Fitch Ratings on Tuesday affirmed India's long-term foreign-currency issuer default rating at 'BBB-', with a 'negative' outlook, and said the economy would grow 8.7 per cent in financial year 2021-22.
It said the rating balances a still-strong medium-term growth outlook and external resilience from solid foreign-reserve buffers, against high public debt, a weak financial sector and some lagging structural issues.
"The country's rapid economic recovery from the Covid-19 pandemic and easing financial sector pressures are narrowing risks to the medium-term growth outlook. However, the negative outlook on the rating reflects lingering uncertainty around the medium-term debt trajectory, particularly given India's limited fiscal headroom relative to rating peers," the ratings agency said in a release.
Last month Moody's Investors Service had changed the outlook on India's ratings to 'stable' from 'negative' and affirmed the foreign-currency and local-currency long-term issuer ratings and the local-currency senior unsecured rating at 'Baa3'.
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Fitch forecasted India's GDP to grow 8.7 per cent in the fiscal year ending March 2022 (FY22) and by 10 per cent in FY23. It said the mobility indicators have returned to pre-pandemic levels and high-frequency indicators point to strength in the manufacturing sector.
While potential remains for a resurgence in coronavirus cases, it said its economic impact would be less pronounced than previous surges due to the sustained improvement in the vaccination rate.
"India's strong medium-term growth outlook relative to peers is a key supporting factor for the rating and an important driver of our current baseline of a modestly declining public debt trajectory. We forecast growth of around 7 per cent between FY24 and FY26, supported by the government's reform agenda and the closing of the negative output resulting from the pandemic shock," the agency said.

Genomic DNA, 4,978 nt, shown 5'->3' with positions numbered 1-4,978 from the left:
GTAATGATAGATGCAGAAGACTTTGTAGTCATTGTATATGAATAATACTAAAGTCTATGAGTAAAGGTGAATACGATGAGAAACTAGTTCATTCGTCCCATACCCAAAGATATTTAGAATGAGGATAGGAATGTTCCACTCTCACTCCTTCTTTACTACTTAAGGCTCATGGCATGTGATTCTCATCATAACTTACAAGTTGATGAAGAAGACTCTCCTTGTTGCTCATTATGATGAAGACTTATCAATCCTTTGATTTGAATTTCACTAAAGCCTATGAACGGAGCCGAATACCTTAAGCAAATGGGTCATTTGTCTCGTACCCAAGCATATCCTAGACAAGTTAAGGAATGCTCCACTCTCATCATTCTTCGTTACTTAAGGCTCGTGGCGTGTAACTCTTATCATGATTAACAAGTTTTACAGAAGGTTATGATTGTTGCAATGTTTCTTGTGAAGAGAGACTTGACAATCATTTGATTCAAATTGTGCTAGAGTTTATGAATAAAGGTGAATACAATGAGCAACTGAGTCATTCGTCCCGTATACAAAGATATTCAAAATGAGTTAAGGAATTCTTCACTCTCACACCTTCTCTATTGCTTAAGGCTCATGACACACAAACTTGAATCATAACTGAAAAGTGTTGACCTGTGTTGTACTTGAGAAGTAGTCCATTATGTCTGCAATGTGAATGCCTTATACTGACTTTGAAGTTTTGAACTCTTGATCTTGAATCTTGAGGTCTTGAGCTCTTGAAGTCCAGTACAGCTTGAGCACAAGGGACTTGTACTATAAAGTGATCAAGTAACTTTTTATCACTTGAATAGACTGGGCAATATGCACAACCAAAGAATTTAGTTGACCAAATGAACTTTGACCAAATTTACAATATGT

It said the immediate financial-sector pressure has eased and the level of asset quality deterioration from the pandemic also appears less severe. Besides, the recently incorporated National Asset Reconstruction Company or the bad bank could help banks address the expected build-up of impaired loans, while sustaining adequate credit growth.
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"Still, we expect credit growth to remain constrained, averaging at 6.7 per cent YoY over the next several years, unless adequate recapitalisation can mitigate the risk aversion currently seen among banks," it said.
On the fiscal front, Fitch said the general government deficit will narrow to 10.6 per cent of GDP in FY22 from 13.6 per cent in FY21. "This is consistent with an FY22 central government deficit of 6.9 per cent of GDP, excluding divestment receipts. Per the government's deficit definition, including divestment, this would be 6.6 per cent of GDP, which is slightly below the budget target."
Strong revenue growth, particularly from goods and services tax (GST) collection, is facilitating the government to stay within its budget parameters, despite modest additional spending pressure from the second pandemic wave, it added.
Fitch said the government has made headway on India's potential inclusion in global bond indices, which could be positive from a credit perspective, as it would open up alternative sources of financing for the government and free up domestic lending.
The ratings agency expects inflation in the country to moderate to around 4.5 per cent by the end of FY22 and towards 4 per cent by FY24. "Nevertheless, we believe risks are tilted towards higher inflation, given persistent core inflation, increasing energy prices, and rising inflation expectations."
Fitch said failure to put the general government debt to GDP ratio on a downward trajectory or structurally weaker real GDP growth outlook are the factors that could lead to negative rating action or downgrade.
On the other hand, implementation of a credible medium-term fiscal strategy to bring post-pandemic general government debt down toward 'BBB' category peers levels or higher medium-term investment and growth rates without the creation of macroeconomic imbalances can lead to a positive rating action or upgrade, it said.
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